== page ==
And yet, I’m fascinated by the thought of pulling ideas out of a hat. How could one develop that skill? One way, of course, is to be interested in the world in general, follow current phenomena and trends and hand-pick things to apply in similar or completely new contexts. Derivative of this, benchmarking or finding comparisons from similar and different fields and contexts, competitor analyses or comparative usability testing can help expand your thinking and turn it away from the obvious tracks towards something new. The wider the multi-disciplinary group that performs this information gathering and analysis, the more it fuels the project to discover new suitable solutions. Quick concept design and the outlining of parallel solution options supports, clarifies and directs the conclusions of information gathering (more on this later). At this point, it’s good to paint the concept with a wide brush in order to leave room for growth, iteration, new directions and ideas, or even pivoting the whole business model.
Observe, iterate, create coherence
How much, at what stages and how often should one do this exercise? It depends on the project. Agile development projects offer opportunities and demand regular examining and re-examining, especially if the goal and vision of the project are yet not set in stone.
But what to do when, for the fifth time, you’re trying to figure out whether the data on a database table should be displayed as a list, spreadsheet, on a separate screen or in a modal dialog? Even if there is no design system in the project, it’s likely that some kind of a model for presenting information has taken shape as a result of previous reflections. Should you still get inspired to find a new angle from the outside world, or simply copy the contents of your previous JIRA ticket as a template?
In these situations you tend to lean towards a solution that is coherent and similar to your previous solutions. Especially with larger-scale projects, developing a coherent UI takes daily observation, and it is the designer’s job to act as coherence police for both their own solutions and others’. Users appreciate solutions that function predictably and logically. It is of course possible to work on coherence with blinders on, at the expense of usability. As it happens, for a designer everyday creativity often means justifiably departing from rules on the grounds of intuition or facts.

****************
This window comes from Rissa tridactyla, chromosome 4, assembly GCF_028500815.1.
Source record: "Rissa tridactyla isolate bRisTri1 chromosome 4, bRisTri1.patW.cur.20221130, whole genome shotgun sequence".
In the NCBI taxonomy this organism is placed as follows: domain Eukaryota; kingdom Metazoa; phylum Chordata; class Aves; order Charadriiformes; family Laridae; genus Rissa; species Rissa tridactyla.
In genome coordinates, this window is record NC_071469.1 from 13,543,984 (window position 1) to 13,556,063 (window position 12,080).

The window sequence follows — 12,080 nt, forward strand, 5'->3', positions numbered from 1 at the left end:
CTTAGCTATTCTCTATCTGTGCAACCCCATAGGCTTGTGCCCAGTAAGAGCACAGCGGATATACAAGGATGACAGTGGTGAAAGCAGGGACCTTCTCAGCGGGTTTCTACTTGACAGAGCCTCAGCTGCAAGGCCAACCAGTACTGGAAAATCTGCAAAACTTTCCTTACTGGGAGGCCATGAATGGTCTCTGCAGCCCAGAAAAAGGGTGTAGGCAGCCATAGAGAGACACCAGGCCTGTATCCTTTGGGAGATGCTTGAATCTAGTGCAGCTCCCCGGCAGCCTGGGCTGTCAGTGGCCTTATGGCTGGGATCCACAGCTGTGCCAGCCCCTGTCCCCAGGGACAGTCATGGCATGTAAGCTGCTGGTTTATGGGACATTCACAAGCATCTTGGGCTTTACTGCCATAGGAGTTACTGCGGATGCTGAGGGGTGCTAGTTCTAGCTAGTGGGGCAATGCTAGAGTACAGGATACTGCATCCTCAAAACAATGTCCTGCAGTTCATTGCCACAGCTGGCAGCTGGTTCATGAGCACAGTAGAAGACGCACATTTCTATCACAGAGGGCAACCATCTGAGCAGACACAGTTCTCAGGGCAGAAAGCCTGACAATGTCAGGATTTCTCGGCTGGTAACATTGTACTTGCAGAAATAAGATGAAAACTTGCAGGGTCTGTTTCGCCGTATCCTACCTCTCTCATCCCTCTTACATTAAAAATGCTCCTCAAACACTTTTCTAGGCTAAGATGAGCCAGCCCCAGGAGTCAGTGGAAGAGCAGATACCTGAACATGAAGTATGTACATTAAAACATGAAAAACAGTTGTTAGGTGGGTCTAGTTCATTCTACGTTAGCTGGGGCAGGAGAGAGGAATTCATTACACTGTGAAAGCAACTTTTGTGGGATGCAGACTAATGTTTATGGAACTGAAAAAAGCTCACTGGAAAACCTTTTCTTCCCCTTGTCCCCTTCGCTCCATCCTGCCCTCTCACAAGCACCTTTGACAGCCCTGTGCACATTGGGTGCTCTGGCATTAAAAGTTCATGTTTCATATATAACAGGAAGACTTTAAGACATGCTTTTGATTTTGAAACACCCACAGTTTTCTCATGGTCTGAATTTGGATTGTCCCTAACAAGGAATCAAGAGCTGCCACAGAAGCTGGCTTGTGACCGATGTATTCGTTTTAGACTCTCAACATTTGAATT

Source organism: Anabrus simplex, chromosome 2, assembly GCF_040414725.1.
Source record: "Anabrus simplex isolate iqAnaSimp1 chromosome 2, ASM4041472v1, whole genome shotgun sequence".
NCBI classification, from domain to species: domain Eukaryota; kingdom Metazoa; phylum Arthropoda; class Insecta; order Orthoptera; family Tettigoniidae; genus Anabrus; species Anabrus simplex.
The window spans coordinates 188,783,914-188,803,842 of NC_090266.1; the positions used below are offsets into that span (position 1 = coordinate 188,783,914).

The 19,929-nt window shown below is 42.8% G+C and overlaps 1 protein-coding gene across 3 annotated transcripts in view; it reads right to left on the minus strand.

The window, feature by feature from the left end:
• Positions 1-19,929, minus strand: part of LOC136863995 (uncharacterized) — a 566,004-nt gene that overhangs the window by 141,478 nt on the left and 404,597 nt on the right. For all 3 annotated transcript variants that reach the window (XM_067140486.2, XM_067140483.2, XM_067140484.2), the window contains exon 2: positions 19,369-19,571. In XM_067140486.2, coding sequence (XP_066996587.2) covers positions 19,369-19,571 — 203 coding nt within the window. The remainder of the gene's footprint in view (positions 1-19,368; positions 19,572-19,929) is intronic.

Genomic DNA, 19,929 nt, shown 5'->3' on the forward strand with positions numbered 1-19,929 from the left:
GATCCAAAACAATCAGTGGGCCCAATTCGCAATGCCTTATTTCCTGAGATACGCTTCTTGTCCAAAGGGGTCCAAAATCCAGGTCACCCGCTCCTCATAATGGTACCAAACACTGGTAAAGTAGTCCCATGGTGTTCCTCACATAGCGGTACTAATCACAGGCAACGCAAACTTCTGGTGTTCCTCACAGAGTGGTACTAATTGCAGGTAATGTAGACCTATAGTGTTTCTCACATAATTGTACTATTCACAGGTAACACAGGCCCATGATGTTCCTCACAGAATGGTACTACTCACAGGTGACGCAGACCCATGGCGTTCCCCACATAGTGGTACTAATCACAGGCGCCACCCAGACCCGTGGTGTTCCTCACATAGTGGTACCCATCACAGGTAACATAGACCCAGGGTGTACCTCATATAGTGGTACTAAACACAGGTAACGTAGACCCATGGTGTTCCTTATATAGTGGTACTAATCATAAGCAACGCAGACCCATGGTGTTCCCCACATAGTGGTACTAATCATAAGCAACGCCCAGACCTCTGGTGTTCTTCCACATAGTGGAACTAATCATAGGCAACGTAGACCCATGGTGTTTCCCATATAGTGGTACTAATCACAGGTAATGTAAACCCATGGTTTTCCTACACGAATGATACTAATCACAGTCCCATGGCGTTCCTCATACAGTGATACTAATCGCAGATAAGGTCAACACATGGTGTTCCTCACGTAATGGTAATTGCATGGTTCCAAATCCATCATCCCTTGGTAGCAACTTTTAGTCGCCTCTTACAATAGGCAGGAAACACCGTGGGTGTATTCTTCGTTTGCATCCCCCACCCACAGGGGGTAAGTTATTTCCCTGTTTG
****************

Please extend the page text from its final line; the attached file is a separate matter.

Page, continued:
One observation from the era of remote working is that spontaneous ideation and concept sketching at a whiteboard are no longer a part of our everyday routines. Earlier, many an idea got sketched and refined in the same amount of time that it now takes to put together a meeting invite for sometime next week. Yes, you can still sketch, talk and challenge together, but it takes more effort to do it remotely. Oftentimes the whiteboard is a superior tool, and on-screen communication isn’t as effective as face-to-face interaction.
In a self-steering organization, everyone has the power and the responsibility to develop their own competencies. In addition to mentoring, Vincit’s Univincity offers many ways for competence development. A creative combination of study groups, trainings and coaching sessions as well as competence-enhancing working methods within client projects make sure that everyone finds suitable ways for continuous learning.
However, it’s not always simple to utilize your working community’s competence potential for personal development. Often it’s about whether your current client project supports your learning goals and whether you can adapt your everyday project work to support your goals better. Another essential question is whether you have enough time and energy within your workweek to pursue your goals consistently. When everything falls into place, your work can rise to completely new heights and reach new levels in a very short amount of time.
This is our first article of the "How to boost design thinking" blog series. You can find the next articles here:
- How to boost design thinking part 2 : Design-communication
- How to boost design thinking part 3 : Design critique